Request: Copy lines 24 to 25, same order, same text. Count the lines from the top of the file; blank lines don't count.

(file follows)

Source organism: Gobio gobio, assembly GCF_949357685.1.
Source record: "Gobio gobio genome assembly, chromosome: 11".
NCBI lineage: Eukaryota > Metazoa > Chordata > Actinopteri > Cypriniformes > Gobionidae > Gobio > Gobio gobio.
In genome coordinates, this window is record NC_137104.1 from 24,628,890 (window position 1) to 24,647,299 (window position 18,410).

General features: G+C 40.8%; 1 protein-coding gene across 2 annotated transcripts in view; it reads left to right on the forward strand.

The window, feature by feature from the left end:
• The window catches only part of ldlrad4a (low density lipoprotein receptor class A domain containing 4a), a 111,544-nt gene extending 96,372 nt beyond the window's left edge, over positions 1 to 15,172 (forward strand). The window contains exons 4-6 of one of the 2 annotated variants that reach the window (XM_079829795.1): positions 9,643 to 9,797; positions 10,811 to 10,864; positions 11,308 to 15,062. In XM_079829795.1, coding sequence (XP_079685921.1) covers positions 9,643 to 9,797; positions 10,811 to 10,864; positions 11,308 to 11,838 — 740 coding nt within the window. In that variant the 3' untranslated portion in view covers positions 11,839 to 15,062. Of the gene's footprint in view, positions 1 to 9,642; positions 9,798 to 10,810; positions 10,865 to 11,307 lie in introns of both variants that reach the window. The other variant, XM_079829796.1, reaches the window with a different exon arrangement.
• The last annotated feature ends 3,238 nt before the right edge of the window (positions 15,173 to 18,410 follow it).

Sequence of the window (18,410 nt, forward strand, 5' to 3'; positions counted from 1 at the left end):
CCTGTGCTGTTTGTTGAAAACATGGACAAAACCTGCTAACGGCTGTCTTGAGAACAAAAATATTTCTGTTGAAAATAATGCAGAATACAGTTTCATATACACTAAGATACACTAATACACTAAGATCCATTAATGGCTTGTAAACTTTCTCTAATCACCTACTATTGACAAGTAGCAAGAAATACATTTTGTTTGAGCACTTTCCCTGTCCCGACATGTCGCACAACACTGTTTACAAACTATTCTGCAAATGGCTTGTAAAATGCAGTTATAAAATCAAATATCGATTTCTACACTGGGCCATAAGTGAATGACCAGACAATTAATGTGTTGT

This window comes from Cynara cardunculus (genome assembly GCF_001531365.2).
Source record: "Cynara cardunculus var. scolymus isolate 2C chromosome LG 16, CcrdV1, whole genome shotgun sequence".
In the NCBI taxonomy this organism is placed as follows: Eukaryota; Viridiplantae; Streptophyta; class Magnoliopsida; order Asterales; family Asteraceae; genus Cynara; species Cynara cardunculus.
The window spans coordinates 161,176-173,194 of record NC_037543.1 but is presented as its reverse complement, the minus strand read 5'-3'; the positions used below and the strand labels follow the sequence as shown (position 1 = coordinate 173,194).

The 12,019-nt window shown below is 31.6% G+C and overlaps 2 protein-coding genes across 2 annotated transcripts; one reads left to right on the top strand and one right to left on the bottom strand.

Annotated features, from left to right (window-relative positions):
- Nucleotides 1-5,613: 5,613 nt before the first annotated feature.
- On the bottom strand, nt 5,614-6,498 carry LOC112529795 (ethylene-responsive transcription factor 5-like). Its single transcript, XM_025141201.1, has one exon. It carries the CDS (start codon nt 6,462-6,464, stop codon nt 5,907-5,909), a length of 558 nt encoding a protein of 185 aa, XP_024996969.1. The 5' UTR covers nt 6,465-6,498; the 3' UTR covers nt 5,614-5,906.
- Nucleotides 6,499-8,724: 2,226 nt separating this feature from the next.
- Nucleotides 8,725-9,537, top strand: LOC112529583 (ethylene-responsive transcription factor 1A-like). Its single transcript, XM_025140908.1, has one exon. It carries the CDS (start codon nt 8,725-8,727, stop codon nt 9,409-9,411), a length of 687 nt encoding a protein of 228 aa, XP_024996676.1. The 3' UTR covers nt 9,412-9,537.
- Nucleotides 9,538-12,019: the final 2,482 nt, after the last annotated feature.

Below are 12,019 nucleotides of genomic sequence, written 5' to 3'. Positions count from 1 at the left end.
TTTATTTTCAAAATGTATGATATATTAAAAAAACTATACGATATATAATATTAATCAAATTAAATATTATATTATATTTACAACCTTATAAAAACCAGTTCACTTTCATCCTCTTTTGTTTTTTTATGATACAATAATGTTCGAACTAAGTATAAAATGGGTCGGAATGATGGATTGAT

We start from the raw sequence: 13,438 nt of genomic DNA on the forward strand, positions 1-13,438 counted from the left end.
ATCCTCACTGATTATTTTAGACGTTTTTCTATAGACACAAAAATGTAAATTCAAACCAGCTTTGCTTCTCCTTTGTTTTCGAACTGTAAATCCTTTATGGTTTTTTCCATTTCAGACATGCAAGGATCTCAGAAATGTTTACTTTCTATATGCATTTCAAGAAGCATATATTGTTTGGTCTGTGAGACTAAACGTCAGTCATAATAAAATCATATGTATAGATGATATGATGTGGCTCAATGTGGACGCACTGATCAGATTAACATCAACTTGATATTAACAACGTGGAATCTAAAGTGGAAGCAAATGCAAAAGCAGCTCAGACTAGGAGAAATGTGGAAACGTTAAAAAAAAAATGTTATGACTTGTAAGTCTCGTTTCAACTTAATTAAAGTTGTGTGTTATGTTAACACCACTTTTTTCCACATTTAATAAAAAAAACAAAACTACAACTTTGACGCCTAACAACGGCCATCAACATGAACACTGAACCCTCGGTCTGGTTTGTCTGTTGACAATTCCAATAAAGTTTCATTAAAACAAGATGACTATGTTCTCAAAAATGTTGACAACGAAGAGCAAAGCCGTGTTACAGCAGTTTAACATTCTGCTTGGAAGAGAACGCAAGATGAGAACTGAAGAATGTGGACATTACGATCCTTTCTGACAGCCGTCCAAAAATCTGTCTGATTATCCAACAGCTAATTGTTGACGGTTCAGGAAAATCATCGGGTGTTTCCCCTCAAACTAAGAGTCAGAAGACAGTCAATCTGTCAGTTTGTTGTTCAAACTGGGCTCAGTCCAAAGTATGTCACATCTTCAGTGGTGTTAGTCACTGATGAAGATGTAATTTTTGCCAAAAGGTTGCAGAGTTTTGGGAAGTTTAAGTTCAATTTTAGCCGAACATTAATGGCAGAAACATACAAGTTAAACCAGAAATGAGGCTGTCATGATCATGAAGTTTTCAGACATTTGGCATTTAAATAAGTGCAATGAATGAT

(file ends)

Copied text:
We start from the raw sequence: 13,438 nt of genomic DNA on the forward strand, positions 1-13,438 counted from the left end.
ATCCTCACTGATTATTTTAGACGTTTTTCTATAGACACAAAAATGTAAATTCAAACCAGCTTTGCTTCTCCTTTGTTTTCGAACTGTAAATCCTTTATGGTTTTTTCCATTTCAGACATGCAAGGATCTCAGAAATGTTTACTTTCTATATGCATTTCAAGAAGCATATATTGTTTGGTCTGTGAGACTAAACGTCAGTCATAATAAAATCATATGTATAGATGATATGATGTGGCTCAATGTGGACGCACTGATCAGATTAACATCAACTTGATATTAACAACGTGGAATCTAAAGTGGAAGCAAATGCAAAAGCAGCTCAGACTAGGAGAAATGTGGAAACGTTAAAAAAAAAATGTTATGACTTGTAAGTCTCGTTTCAACTTAATTAAAGTTGTGTGTTATGTTAACACCACTTTTTTCCACATTTAATAAAAAAAACAAAACTACAACTTTGACGCCTAACAACGGCCATCAACATGAACACTGAACCCTCGGTCTGGTTTGTCTGTTGACAATTCCAATAAAGTTTCATTAAAACAAGATGACTATGTTCTCAAAAATGTTGACAACGAAGAGCAAAGCCGTGTTACAGCAGTTTAACATTCTGCTTGGAAGAGAACGCAAGATGAGAACTGAAGAATGTGGACATTACGATCCTTTCTGACAGCCGTCCAAAAATCTGTCTGATTATCCAACAGCTAATTGTTGACGGTTCAGGAAAATCATCGGGTGTTTCCCCTCAAACTAAGAGTCAGAAGACAGTCAATCTGTCAGTTTGTTGTTCAAACTGGGCTCAGTCCAAAGTATGTCACATCTTCAGTGGTGTTAGTCACTGATGAAGATGTAATTTTTGCCAAAAGGTTGCAGAGTTTTGGGAAGTTTAAGTTCAATTTTAGCCGAACATTAATGGCAGAAACATACAAGTTAAACCAGAAATGAGGCTGTCATGATCATGAAGTTTTCAGACATTTGGCATTTAAATAAGTGCAATGAATGAT